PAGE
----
# Java代写 | COMP3506 Homework 3 – Heaps, Trees, Hashtables

COMP3506 Homework 3 – Heaps, Trees, Hashtables

Questions
1. (10 marks) Recall in-place heapsort described in lectures and tutorials, where we build a binary heap in-place
bottom-up within an array. A variant of a binary heap is a quaternary heap which is a heap where nodes can
have (at most) 4 children.
In this question, you will implement in-place quaternary heapsort. This should build a quaternary heap
in-place bottom-up, then use this to sort the array in ascending order.
(a) First, you should implement the helper function quaternaryDownheap in QuaternaryHeapsort.java.
This should perform a downheap operation on a quaternary max heap within an array.
(b) Using this helper function, implement quaternaryHeapsort within QuaternaryHeapsort.java.
(c) State the worst case time and space complexity (in Big-O notation) of all your methods in their Javadoc.
Below is an example visualisation of a quaternary max heap. Note that it is a complete quaternary tree (leaf
nodes of bottommost level are as far left as possible). The array representation of the below heap would be
[9, 2, 5, 7, 5, 1, 0, 2].
Here are some examples of quaternaryDownheap. It works on the array representation of a heap and performs
the downheap in-place.
• Input heap [0, 10, 20, 30, 40] and start index 0 would modify the array to [40, 10, 20, 30, 0].
• Input heap [1, 0, 2, 3, 4, 10, 20, 30, 40] and start index 1 would modify the array to [1, 40, 2, 3, 4, 10, 20, 30, 0].
Note that higher levels (the root node in this case) are not changed.
Notes:
• You should create and use private helper methods to improve readability of your code.
• You will be given no marks for any variant of heapsort that doesn’t utilise a quaternary heap.

2. (10 marks) We will call a binary tree a strong heap1
if it is a complete binary tree and it satisfies the “strong
(max) heap property” as:
• for all nodes x, we have x < parent(x), and
• for nodes x in level 2 or below, we also have x + parent(x) < parent(parent(x)).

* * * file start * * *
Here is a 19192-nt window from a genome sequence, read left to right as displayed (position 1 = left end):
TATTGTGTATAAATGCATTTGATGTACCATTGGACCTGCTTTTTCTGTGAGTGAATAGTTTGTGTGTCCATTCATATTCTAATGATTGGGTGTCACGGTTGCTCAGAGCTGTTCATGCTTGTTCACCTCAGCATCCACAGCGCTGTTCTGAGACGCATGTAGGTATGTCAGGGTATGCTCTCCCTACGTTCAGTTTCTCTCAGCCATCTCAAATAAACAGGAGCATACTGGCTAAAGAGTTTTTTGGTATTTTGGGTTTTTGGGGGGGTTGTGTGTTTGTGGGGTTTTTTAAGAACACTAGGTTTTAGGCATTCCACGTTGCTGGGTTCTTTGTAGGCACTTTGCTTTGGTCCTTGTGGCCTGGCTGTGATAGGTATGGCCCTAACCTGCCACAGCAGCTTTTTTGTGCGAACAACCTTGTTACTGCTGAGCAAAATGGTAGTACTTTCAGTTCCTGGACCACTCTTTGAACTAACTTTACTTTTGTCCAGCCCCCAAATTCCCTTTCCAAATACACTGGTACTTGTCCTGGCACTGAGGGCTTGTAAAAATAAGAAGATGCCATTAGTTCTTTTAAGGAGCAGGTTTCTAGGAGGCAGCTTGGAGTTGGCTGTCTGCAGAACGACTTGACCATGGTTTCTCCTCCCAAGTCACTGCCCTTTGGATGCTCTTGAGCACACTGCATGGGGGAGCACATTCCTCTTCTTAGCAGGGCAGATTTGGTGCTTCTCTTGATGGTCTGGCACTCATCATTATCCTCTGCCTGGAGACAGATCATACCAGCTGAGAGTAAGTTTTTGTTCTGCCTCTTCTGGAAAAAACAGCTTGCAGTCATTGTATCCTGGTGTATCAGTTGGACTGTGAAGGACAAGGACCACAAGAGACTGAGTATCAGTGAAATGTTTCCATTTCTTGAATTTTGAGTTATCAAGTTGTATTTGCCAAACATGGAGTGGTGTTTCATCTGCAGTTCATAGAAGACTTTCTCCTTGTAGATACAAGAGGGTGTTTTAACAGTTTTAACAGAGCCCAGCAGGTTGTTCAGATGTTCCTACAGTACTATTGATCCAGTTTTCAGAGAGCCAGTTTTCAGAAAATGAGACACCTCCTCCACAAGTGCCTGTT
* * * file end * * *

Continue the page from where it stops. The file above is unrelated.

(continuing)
In StrongHeap.java, implement isStrongHeap. This takes one argument, the root of a binary tree, and
returns whether the given binary tree is a strong max heap. State the worst case time and space complexity
(in Big-O notation) in the method’s Javadoc.
These are some examples of trees which are and are not strong heaps. The second is not a strong heap because
5 + 5 ≮ 10. The third is not a strong heap because the tree is not complete, despite satisfying the strong heap
property.
Hints and notes:
• As a reminder, the root node of a tree is at level 0.
• A tree with a single node is trivially a strong binary heap.
• Strong binary heaps are a subset of binary heaps.
• If a binary tree is not complete, it cannot be a strong heap. If a tree is complete, you must check the
strong heap property to determine whether it is a strong heap.
• Node values can be negative but not null. Negatives should not be treated specially.
1This is just terminology used here and has no relevance outside this assignment.

3. (10 marks) This question is about comparing binary trees.
To compare two binary tree nodes, we first compare their left subtrees, then compare their values (with
compareTo), then compare their right subtrees. If all of these are equal, then the nodes are equal. Otherwise
the first non-equal comparison in this order is the result of the comparison. To compare the subtrees, you
should recurse and compare them in the same way as described here.
Regarding nulls (e.g. missing left/right children), a null subtree should compare equal to another null, or less
than any non-null subtree.
Implement the BinaryTreeComparator class in BinaryTreeComparator.java. This has a single method
compare which takes two trees x and y then returns −1, 0, +1 if x < y, x = y, or x > y (respectively). State
the worst case time and space complexity (in Big-O notation) in the method’s Javadoc.
Here are some examples of trees and how they compare. The highlighted node(s) are those which determine
the comparison result. Take note of the last case where the null left subtree is less than the non-null left
subtree.
Hints and notes:
• You may add private helper methods if needed, but you should not use any instance variables.
• You can assume that values stored within nodes are not null and implement Comparable (so you can use
the compareTo method).
• You cannot assume the node itself will be non-null. Nulls should be compared as described above.
• You should not perform unnecessary comparisons. For example, if the left subtrees differ, you should
not compare the right subtrees.
• Although the Comparator interface only requires the return value to be negative/zero/positive, here you
must return exactly −1, 0, or +1.

4. (15 marks) A multiset is a collection that extends the idea of a set to have duplicate items. It is able to keep
track of the number of occurrences of each duplicate in the set.
For this question, you will implement LinkedMultiHashSet, a multiset that internally uses a resizing array
and hashing (based on element’s hashCodes) to make most operations run in O(1) average time. In addition
to the ordinary methods for a set, you will need to implement an Iterator which returns elements in a
particular order (see below and Javadoc). E-mail: [email protected]  微信:itcsdx